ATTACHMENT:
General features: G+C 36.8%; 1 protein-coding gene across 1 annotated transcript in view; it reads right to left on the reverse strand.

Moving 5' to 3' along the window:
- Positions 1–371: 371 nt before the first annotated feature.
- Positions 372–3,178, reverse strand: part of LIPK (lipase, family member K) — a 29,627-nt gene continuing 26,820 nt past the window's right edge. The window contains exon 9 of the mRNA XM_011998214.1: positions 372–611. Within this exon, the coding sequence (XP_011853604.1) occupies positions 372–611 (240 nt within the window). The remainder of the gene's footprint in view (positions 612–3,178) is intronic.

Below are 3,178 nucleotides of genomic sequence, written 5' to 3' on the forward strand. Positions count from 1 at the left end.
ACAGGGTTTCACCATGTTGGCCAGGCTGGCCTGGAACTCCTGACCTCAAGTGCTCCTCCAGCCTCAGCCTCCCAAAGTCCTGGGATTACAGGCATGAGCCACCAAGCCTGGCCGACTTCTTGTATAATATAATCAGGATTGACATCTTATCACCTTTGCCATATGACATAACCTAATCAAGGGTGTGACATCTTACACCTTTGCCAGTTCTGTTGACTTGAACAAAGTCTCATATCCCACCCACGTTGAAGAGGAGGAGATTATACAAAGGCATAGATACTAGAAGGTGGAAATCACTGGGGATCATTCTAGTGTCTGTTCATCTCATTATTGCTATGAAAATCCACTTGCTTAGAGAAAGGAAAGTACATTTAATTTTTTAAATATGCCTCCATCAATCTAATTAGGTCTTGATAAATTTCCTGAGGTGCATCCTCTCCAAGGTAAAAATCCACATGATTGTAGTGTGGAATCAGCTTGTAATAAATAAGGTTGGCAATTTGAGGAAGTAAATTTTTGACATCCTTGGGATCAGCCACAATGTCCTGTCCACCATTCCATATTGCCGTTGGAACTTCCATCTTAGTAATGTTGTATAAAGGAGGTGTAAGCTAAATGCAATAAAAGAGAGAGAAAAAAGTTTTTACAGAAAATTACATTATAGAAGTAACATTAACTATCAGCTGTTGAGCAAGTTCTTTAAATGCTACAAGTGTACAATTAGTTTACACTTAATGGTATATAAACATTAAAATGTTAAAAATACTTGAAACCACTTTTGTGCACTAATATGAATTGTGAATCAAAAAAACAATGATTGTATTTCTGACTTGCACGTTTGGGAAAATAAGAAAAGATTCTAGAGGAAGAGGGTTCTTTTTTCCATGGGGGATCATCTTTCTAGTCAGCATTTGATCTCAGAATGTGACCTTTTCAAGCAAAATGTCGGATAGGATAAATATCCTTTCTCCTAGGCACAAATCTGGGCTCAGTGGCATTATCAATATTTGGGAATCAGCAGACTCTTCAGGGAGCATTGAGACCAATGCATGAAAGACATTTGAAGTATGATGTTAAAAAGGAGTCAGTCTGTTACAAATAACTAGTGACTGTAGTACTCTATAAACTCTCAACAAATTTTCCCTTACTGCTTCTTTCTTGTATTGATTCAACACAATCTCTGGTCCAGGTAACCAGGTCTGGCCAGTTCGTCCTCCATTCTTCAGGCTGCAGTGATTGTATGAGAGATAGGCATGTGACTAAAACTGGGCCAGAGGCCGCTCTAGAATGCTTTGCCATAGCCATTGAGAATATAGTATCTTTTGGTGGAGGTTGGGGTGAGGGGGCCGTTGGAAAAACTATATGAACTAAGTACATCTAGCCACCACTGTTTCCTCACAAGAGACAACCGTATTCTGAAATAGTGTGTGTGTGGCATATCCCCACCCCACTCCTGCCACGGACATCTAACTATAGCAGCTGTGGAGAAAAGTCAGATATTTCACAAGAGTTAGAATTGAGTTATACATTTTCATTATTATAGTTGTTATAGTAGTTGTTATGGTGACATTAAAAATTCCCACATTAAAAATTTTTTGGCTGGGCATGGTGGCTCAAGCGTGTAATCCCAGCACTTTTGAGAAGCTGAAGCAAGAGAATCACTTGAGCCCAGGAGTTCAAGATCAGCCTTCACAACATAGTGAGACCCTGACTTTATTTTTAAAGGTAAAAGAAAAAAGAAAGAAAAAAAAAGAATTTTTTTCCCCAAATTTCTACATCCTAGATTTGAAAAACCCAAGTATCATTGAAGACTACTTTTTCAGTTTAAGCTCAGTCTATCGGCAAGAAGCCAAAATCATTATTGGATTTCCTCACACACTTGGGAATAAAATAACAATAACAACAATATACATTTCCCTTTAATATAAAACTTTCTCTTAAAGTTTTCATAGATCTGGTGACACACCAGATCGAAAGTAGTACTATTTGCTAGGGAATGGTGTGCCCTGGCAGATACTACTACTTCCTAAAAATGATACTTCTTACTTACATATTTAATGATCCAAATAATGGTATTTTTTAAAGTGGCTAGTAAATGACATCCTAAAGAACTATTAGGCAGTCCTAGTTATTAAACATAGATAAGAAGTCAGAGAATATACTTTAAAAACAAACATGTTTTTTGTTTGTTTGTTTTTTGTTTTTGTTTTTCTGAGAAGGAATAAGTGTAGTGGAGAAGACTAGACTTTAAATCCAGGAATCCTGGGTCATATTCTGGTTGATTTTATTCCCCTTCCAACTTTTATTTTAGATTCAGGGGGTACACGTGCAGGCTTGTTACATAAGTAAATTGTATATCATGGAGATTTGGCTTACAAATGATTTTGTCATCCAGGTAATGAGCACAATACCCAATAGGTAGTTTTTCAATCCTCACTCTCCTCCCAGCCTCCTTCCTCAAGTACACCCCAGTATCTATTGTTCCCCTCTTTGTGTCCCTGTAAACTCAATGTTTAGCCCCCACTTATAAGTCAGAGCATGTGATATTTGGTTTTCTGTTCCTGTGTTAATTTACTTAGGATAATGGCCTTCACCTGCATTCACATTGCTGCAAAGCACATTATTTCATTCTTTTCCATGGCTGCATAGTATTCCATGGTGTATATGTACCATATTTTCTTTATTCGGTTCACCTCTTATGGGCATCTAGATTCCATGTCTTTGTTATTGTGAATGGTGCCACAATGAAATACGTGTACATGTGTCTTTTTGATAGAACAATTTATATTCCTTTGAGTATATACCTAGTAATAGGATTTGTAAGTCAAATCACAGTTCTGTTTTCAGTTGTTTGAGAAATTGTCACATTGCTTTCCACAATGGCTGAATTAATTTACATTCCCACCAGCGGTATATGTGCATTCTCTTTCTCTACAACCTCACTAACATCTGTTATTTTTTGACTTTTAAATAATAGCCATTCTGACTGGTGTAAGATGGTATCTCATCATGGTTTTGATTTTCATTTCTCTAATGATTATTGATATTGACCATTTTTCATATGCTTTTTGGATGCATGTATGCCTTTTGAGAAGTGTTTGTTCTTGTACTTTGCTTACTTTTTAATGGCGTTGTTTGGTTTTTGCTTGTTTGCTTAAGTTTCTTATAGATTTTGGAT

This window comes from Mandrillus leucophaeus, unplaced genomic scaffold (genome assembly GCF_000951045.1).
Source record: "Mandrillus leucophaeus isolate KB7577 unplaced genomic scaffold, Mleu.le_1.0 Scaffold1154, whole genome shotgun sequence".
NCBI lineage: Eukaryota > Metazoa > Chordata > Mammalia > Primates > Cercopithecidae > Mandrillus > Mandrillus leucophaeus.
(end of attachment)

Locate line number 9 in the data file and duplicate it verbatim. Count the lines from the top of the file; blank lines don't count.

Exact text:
NCBI lineage: Eukaryota > Metazoa > Chordata > Mammalia > Primates > Cercopithecidae > Mandrillus > Mandrillus leucophaeus.